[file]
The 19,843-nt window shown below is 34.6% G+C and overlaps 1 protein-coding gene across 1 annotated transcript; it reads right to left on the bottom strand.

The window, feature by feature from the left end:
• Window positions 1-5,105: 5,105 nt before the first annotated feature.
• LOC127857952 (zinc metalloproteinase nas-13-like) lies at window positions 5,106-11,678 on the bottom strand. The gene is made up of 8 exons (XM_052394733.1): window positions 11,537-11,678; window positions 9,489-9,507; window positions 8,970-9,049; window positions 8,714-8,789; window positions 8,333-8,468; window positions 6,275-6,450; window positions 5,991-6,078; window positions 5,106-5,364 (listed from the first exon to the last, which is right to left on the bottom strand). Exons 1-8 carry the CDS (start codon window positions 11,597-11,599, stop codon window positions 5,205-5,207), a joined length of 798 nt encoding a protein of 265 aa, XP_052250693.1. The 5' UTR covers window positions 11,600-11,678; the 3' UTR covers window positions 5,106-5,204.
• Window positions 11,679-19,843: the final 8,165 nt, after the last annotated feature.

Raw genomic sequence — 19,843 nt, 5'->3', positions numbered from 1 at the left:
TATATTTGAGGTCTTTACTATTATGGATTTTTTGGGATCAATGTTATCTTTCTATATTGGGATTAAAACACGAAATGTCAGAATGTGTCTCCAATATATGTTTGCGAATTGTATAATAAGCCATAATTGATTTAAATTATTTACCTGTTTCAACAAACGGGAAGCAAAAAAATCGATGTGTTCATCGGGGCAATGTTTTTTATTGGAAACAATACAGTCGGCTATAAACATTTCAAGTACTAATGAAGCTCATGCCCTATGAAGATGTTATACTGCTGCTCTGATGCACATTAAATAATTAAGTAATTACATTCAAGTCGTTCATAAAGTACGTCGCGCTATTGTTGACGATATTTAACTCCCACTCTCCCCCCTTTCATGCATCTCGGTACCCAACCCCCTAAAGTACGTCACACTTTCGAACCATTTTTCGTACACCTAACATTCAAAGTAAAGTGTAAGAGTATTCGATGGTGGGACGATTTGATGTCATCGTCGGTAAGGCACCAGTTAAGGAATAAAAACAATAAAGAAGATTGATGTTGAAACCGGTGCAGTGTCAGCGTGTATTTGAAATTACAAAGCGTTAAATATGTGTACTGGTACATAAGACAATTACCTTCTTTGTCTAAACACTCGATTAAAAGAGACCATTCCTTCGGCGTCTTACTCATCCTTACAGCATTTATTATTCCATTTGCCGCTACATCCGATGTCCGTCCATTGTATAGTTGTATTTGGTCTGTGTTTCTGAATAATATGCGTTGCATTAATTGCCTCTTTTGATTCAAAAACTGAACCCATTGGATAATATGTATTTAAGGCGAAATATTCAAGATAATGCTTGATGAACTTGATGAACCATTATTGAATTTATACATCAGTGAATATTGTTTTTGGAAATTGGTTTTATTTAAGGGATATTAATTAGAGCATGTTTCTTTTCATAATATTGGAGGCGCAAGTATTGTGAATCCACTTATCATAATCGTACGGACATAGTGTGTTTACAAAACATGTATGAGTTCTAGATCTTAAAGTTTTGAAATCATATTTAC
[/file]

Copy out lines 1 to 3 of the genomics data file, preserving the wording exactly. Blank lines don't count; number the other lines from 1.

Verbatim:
The 19,843-nt window shown below is 34.6% G+C and overlaps 1 protein-coding gene across 1 annotated transcript; it reads right to left on the bottom strand.

The window, feature by feature from the left end:
• Window positions 1-5,105: 5,105 nt before the first annotated feature.